The future of work for humans will be in performing non-routine tasks where individual learnability will be critical as people need to continuously learn to keep up and grow.
If people in the workforce will be focusing on non-routine tasks, this changes how organizations will support people.
Learning, as a part of working, is a priority.
What if organizations supported employees the same way sports teams support players – all day, every day?
Imagine you’re a professional athlete and your full-time job is playing a sport. The team wants you to perform your best so you can help the team win as many games as possible. You grow as an athlete in many ways including at practice, during a game, working with your teammates and coaches, exercising with friends, etc.
What if you:
- Only participated in activities that helped you improve while you are at the stadium with your team?
- Could not access resources outside of your team in order to learn and improve?
- Could only exercise at the team gym with the team trainer?
Do you think:
- The team would succeed?
- People would be attracted to play for this team?
- Team members would refer their friends to join the team?
There is no work/life learning balance
What you learn when you’re at work can help you outside of work and vice versa. The key is to continue learning so whatever you’re learning benefits you wherever you are.
If L&D will be working more in the gray space, how might L&D support employees like a sports team?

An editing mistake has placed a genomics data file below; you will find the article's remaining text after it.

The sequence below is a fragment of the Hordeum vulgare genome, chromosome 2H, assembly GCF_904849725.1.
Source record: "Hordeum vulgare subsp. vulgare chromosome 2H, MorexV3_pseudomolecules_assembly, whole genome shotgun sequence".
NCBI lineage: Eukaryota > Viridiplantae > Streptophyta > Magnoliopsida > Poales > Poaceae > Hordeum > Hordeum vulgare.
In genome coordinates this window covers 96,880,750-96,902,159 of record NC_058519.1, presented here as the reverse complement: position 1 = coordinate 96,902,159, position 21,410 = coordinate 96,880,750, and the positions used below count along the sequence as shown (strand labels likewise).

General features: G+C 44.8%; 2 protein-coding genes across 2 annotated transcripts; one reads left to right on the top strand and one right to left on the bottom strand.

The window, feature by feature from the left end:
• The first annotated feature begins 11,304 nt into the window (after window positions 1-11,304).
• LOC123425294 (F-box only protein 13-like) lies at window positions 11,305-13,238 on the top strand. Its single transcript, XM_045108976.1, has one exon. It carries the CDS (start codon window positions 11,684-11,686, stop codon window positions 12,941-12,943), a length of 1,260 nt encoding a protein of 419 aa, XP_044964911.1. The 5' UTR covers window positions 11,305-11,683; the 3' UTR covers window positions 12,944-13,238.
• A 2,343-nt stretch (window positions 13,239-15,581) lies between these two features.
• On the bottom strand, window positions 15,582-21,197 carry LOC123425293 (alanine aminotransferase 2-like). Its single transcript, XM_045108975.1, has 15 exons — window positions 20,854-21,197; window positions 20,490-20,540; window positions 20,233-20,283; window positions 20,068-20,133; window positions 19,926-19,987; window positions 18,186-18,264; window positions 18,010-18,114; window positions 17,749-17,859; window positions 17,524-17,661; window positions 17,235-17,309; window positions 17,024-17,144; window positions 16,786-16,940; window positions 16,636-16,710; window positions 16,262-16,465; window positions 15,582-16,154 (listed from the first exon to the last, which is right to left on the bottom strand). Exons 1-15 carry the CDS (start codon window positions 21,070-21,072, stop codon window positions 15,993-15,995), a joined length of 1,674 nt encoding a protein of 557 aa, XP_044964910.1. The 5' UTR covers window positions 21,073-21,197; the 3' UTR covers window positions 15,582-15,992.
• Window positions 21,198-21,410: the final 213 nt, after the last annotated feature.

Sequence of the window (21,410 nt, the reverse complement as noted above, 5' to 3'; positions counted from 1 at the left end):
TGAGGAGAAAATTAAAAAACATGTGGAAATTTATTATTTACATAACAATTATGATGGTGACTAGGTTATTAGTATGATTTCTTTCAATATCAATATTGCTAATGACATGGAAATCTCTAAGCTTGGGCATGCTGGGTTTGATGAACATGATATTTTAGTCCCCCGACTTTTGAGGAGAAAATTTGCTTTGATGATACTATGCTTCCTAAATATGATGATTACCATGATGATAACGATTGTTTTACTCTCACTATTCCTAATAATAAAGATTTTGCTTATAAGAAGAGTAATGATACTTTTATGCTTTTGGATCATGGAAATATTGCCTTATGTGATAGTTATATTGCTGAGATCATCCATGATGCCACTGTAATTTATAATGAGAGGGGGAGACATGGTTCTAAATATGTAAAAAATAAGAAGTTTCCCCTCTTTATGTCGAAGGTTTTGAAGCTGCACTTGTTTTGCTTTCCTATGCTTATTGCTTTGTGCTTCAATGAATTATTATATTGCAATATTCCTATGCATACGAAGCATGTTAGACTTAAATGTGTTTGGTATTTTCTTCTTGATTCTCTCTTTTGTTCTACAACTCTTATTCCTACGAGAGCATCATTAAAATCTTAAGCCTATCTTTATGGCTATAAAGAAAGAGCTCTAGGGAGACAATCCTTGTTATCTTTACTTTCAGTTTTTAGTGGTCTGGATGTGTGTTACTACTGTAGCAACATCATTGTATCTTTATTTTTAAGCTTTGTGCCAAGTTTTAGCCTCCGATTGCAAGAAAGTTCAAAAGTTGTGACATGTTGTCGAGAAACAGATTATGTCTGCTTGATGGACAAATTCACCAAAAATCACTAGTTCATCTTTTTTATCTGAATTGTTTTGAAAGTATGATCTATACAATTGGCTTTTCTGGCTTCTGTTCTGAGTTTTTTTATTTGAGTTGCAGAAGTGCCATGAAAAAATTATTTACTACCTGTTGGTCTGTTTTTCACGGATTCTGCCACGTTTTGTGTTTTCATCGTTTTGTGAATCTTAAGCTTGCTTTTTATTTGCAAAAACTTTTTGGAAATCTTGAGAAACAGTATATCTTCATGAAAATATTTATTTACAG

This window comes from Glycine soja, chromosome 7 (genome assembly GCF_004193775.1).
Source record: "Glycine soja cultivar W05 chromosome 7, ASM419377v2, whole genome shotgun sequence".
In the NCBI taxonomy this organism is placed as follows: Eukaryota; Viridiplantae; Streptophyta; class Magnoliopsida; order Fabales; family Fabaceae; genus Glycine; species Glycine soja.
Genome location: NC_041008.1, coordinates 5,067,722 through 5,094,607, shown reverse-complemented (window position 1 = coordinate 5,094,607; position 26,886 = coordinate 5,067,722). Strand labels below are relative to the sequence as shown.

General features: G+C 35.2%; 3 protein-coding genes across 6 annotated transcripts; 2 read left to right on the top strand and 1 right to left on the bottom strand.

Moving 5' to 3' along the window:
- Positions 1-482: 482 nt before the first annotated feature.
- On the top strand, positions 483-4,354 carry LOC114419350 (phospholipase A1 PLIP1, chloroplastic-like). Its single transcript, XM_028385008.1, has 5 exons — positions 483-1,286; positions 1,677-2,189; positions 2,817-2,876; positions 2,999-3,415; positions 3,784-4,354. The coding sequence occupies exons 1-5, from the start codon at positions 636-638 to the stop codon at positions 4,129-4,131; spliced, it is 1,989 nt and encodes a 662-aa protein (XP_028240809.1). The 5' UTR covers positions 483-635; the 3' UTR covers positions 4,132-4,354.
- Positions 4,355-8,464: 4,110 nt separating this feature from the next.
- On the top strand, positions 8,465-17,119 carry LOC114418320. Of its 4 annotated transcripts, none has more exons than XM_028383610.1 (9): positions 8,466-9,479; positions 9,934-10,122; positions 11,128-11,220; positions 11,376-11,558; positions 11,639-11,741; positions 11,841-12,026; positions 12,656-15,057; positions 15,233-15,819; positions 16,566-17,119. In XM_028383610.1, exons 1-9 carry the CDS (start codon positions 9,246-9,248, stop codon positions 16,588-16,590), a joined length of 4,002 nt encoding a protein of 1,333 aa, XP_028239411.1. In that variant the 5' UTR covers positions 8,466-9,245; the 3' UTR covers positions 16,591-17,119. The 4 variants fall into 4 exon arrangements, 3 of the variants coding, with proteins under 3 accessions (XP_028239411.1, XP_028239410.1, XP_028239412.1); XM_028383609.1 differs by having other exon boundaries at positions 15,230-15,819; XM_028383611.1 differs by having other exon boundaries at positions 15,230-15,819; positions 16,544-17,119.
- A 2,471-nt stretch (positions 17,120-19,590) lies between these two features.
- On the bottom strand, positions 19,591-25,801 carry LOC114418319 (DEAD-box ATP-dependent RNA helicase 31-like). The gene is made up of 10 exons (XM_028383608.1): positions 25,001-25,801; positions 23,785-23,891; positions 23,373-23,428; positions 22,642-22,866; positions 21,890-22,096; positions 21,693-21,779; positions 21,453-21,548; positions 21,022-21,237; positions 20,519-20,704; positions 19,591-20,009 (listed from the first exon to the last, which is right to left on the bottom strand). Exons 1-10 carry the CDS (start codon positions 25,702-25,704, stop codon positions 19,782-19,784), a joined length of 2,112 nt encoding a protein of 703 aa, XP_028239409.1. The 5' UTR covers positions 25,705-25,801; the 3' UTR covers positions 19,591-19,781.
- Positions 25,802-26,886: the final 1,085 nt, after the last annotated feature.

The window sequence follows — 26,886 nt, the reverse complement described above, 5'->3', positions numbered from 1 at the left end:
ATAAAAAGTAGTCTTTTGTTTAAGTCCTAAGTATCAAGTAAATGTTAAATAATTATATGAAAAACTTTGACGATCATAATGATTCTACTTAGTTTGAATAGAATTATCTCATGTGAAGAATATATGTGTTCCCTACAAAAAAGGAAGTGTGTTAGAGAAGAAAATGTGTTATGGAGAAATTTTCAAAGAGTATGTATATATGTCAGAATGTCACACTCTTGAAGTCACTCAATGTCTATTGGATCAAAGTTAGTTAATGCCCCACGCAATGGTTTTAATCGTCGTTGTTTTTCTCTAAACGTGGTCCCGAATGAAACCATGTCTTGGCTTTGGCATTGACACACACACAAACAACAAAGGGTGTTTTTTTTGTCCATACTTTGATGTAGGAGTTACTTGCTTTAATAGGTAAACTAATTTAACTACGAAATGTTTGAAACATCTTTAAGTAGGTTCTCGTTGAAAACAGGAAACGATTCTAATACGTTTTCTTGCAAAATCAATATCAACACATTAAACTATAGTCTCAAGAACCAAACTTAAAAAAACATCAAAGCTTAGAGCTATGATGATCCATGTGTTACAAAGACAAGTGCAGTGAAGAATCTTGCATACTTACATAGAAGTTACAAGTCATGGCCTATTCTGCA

Personal Trainer – An Opportunity for Learning & Development?
What if L&D evolved to be more like a coach (personal trainer) for a sports team? As a personal trainer, your role is to get the athletes in peak physical and mental conditioning in order to play the game as best that they can. Being fit where an athlete is strong, fast and flexible in not the goal.
The goal is to transfer these physical and mental attributes to the game to help an athlete be the best that they can be during the game. This involves working in the gym, on the track, at home, playing the game, etc., as part of getting better. The trainer understands the goals and priorities of the team and works with other coaches in supporting the team.
To support this, the personal trainer needs to understand the goals and priorities of the team and works with other coaches in supporting the team.
L&D Will Focus More on the Individual View of Learning
If you’re in L&D and not a full-time facilitator or instructor, you probably spend most of your time with managers and SME’s, not individuals who need the skills you’re helping to build.
As we shift to more focus more on individual learning, we will see more L&D people working with individuals and teams rather than SMEs and managers. L&D will continue to be connected with managers and senior leaders but will play a bigger role in the lives of employees.
Coaches Throughout Organization?
What if there was an organizational coach assigned to groups of employees throughout the organization? This person would support the group in their learning and performance journey.
This goes beyond typical learning support to engage and help people optimize their performance. For example- are you getting enough sleep, exercise, connecting with others, etc?
How might you pay for something like this?
- Transition some of the existing L&D team or managers?
- Reduced recruiting costs by attracting more people to your organization?
- More productivity – better company results?
What Do You Think?
- Should there be more focus on individual learning?
- Will there be “personal trainers” in the workplace?
- What opportunities are you seeing?